The fight against H.meleagridis infections is based mainly on prevention and non-specific prophylactic methods (e.g., quarantine, hygienic practices, disinfection of litter and soil) (McDougald 2005). Authors suggested that the introduced treatment, and improvement of sanitary conditions might have contributed to gradual limitation of losses and control of histomonosis in the examined flock. The divergences in the epidemiology of H.meleagridis in chickens and turkeys (Hu et al. 2006) underline the importance of H.gallinarum as a vector for H.meleagridis in chickens. Chickens can usually become infected through the ingestion of Histomonas-infected eggs of caecal worm Heterakis gallinarum (intermediate host) or the earthworm (McDougald 2005; Hu et al. 2006). In contrast to the turkeys, direct transmission (via“cloacal drinking”) has not been showed (Hu et al. 2006) or it may occur to a lesser extent than observed in turkeys (Hess et al. 2006). Therefore, it is still recommended to perform deworming (especially against Heterakis gallinarum) and rear chickens and turkeys separately. In general, management practices were found as very important in preventing outbreaks, but not always sufficient.

Conclusions

All findings described in this case strongly support the interpretation that chickens have become important host for Histomonas meleagridis. Previously it was thought that chickens constitute mainly a reservoir and source of infection for other birds. The present study, together with the recognized lack of effective therapeutics available on the market, and limitations in prophylactics indicate that histomonosis is a re-emerging poultry disease which can pose serious health threat, decrease animal welfare and considerable economic losses in poultry production. The histomonosis will remain a formidable challenge in the years ahead.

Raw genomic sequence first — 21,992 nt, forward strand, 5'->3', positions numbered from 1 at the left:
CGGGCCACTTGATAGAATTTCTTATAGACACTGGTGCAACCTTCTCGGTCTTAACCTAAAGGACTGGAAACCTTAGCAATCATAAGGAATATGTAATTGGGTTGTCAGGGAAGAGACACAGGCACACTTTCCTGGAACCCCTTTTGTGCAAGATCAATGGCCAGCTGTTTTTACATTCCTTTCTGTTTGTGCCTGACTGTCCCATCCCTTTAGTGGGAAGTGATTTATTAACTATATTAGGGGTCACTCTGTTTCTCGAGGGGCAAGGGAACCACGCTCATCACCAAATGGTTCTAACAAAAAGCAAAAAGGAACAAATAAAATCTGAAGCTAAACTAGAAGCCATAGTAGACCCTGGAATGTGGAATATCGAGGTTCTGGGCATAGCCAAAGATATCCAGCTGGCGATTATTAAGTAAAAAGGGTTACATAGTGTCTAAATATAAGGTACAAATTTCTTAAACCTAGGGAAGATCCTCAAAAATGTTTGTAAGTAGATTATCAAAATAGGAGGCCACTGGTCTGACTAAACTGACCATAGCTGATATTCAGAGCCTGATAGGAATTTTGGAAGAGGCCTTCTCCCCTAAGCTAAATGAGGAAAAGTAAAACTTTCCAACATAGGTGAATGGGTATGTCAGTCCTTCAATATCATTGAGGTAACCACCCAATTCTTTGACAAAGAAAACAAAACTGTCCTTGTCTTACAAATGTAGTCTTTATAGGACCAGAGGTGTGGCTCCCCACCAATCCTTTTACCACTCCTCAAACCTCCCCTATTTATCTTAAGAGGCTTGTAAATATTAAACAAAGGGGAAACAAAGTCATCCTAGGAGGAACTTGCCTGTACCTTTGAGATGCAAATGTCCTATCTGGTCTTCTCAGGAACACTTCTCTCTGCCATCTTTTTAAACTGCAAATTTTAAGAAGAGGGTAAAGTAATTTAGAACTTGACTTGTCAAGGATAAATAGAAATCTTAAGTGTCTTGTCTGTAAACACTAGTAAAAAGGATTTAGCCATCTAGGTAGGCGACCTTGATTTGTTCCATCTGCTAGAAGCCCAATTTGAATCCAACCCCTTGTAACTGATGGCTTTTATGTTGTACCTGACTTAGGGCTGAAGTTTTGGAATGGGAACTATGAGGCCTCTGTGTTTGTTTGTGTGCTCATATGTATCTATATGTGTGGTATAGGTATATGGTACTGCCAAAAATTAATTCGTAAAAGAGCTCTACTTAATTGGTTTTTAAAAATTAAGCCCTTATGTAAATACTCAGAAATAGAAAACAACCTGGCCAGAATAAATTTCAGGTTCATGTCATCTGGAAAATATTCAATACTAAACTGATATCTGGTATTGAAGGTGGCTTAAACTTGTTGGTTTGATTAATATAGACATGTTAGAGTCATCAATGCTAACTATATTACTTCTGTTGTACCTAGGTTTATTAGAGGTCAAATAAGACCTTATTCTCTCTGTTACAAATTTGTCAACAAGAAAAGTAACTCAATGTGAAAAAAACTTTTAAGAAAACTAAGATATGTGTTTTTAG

Notes

Acknowledgments

The authors thank Division of Bacteriology and Molecular Biology, Warsaw University of Life Sciences – SGGW for microbiological examination. Preliminary data was presented during an oral session at the Scientific Conference “Current problems in the poultry pathology with particular emphasis on parasitic diseases” in Wroclaw, Poland, 01 – 02.07.2011.

Conflict of interest

The authors declare that they have no conflict of interest.

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© The Author(s) 2015

Open Access This article is distributed under the terms of the Creative Commons Attribution 4.0 International License (http://creativecommons.org/licenses/by/4.0/), which permits unrestricted use, distribution, and reproduction in any medium, provided you give appropriate credit to the original author(s) and the source, provide a link to the Creative Commons license, and indicate if changes were made.

Authors and Affiliations

  • Beata Dolka
    • 1
    Email author
  • Artur Żbikowski
    • 1
  • Izabella Dolka
    • 1
  • Piotr Szeleszczuk
    • 1
  1. 1.Department of Pathology and Veterinary Diagnostics, Faculty of Veterinary MedicineWarsaw University of Life Sciences-SGGWWarsawPoland